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He says it is wild Ginger. I say he’s crazy. Who is right?

 
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Got these from a pal who insists they are wild ginger / culinary plants.

Doesn’t look like it to me. Anyone able to weigh in? (Zone 7b)

(Yes, my hands are filthy. Been digging raised beds and transplanting all day)
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That's not Asarum canadense L. (wild ginger). I've seen that plant before but the ID escapes me at the moment.
 
echo minarosa
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I should also ask where you are located.
 
gardener
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I agree with Echo.  Those are not any like like the plant I know as Wild Ginger, in the US at least.  Wild Ginger is not a lily.  It also has a heart shaped leaf.

The leaves you show look like crocosmia to me.  Can you let some flower?  That will tell you what you need to know.   Crocosmia has tubers where some of them will be covered by a brown "skin" layer, but underneath I think they look like that.  HEr eis a website with some of the tubers dug up: Examples of crocosmia corms

No matter, I would not taste those.  There are some very powerfully toxic plants in the lily family, so please do wait until you see it flower and can positively ID it.

This is what the flower looks like, it comes in red and orange, and a shorter one and a taller one.  It has naturalized in many milder climate areas, like the Oregon Coast.  And like the author notes below, it's super deer resistant.  Plus hummingbirds love it.

 
pollinator
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It's nothing closely related to ginger they all seem to (from a web search) have the long rhizomes that we recognise from ginger/turmeric no idea what the plant may or may not be, wait for it to flower, but possibly contain it to a pot in the mean time as things with corms like that are often very invasive!

As a little note Asarum Europæum and to a slightly lesser extent Asarum canadense both known as wild ginger are both poisonous and should not under any circumstances be consumed at home. (that plant is not them)

And Kim. I have photos from Scotland of roe deer loving montbretia flowers they ate the entire lot!
 
pollinator
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Those are not wild ginger.
I have that plant in my backyard. It has tiny white flowers, and tubers and the leaves are like a bit like grass+chives but no garlic family smell or flowers.
 
Kim Goodwin
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Skandi Rogers wrote: And Kim. I have photos from Scotland of roe deer loving montbretia flowers they ate the entire lot!



That's fascinating, Skandi!  On the west coast of the US, the deer and elk don't seem to like them at all.  They are such a reliable landscape plant.  It's one of those plants that has become so plentiful in people's gardens that some call it invasive.  I would say it is highly vigorous.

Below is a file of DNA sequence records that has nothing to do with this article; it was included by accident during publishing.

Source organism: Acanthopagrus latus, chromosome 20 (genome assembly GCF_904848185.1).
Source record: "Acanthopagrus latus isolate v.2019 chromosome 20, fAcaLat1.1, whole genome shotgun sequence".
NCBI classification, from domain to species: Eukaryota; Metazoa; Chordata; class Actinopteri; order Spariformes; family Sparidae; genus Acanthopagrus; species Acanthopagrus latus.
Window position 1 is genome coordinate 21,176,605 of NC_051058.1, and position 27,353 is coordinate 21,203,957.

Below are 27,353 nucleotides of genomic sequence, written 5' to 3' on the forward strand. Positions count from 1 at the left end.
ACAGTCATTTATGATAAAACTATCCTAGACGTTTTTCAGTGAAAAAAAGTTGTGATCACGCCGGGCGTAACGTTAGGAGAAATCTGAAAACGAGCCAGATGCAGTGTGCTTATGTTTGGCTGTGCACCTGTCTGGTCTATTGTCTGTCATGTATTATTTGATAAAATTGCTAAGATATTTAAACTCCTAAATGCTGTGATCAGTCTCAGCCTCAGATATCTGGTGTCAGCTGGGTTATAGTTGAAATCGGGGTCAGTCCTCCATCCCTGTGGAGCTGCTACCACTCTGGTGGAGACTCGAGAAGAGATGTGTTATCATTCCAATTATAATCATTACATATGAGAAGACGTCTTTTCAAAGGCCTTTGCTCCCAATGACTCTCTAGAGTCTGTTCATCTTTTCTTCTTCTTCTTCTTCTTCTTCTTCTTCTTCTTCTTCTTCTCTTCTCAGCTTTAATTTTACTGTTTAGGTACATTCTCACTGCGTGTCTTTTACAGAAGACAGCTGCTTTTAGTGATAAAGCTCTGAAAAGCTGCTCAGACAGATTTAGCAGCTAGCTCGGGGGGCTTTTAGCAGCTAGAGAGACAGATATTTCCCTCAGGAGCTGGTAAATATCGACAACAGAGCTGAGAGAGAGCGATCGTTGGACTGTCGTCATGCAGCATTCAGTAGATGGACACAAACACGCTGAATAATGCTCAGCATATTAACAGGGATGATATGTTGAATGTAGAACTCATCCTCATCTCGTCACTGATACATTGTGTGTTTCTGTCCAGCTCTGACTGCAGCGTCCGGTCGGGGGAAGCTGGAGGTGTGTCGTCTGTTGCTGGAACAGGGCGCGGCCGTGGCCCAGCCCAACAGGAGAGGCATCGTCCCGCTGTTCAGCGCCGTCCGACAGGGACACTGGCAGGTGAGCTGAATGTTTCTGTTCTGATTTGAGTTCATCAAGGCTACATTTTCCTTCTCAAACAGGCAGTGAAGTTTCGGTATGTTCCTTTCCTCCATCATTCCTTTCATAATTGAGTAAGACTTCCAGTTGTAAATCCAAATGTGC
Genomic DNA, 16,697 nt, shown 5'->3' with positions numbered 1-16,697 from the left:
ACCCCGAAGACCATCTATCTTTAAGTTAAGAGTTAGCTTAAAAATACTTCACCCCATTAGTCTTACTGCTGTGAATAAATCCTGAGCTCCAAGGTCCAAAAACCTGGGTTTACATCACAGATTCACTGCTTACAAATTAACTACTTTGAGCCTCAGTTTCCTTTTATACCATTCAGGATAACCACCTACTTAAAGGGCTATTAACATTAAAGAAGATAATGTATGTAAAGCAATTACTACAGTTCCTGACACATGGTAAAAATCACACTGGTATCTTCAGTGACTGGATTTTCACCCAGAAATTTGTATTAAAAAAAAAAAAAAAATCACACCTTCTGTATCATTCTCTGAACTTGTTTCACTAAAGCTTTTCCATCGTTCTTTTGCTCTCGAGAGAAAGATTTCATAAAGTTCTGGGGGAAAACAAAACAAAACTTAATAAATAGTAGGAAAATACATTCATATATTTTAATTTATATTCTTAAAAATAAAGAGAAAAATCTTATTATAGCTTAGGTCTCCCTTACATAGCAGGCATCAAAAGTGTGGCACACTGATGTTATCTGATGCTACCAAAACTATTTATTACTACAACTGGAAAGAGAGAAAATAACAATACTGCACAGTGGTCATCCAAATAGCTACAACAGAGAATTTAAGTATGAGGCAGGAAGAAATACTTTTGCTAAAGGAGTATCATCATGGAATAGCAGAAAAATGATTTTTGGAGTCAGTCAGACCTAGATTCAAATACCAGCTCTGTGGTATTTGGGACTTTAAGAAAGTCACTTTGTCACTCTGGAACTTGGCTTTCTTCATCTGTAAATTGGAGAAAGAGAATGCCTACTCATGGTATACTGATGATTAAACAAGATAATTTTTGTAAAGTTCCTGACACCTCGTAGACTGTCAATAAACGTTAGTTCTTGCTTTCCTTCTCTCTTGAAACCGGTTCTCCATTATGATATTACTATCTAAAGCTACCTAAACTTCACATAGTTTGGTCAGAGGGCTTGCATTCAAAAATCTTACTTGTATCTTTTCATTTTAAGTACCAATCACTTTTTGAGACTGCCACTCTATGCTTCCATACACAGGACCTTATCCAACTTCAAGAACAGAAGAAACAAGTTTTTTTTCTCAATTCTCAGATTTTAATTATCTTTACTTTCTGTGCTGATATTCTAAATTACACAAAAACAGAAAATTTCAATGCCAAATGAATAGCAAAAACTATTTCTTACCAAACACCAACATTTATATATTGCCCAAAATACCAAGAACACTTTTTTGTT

Regarding Asarum species and toxicity, in traditional American herbal medicine and herb use for flavoring Asarum canadense and Asarum caudatum rhizomes are used internally.  Some people do react to parts of the plant, though.  I think this may be a bit like elderberry, where some people can eat all the colors, others only the dark purple variety, others can't eat the red (I've become dramatically nauseated from eating a couple berries) but can the blue, and some can't eat any.  It may also be where the plant is grown.

Here is a very interesting article by an herbalist from Minnesota. She talks about the wild ginger controversy in depth:

Minnesota Herbalist wild ginger article

And another article, this time from wild harvester Hank Shaw who also goes into it:

Honest-Food article about wild ginger

And this is the Green Deane article about it. In the comments at the bottom, some people reported being made quite sick from eating the leaves.  That's not the part I was taught to use (only the rhizome/roots), nor the way they used it (they ate leaves in a salad), which may be one of the issues they had.  The other person made a strong tea, but didn't say what part he used.  Some people just might also be more sensitive than others, though:

Eat the Weeds article on using wild ginger

I post this because the plant does have really good herbal uses internally.  But it's definitely an herb to be careful with.
 
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You're right-as already stated. And he's crazy. I'm wondering how he's going to react to the "I told you so." ;)

and Thank you to Kim for all the links! I had read years ago that Wild Ginger was not used herbally because it was unsafe, and didn't really question it then. Earlier this year I found out it is still being used and am quite excited by that.  I especially appreciated the article "Wild Ginger: A Love Song to a "Toxic" Plant", very well written and informative.
 
Barry Silude
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Thanks for the feedback folks.

So...any idea what it IS?
 
pollinator
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i agree with what was said earlier - it's likely crocosmia.
 
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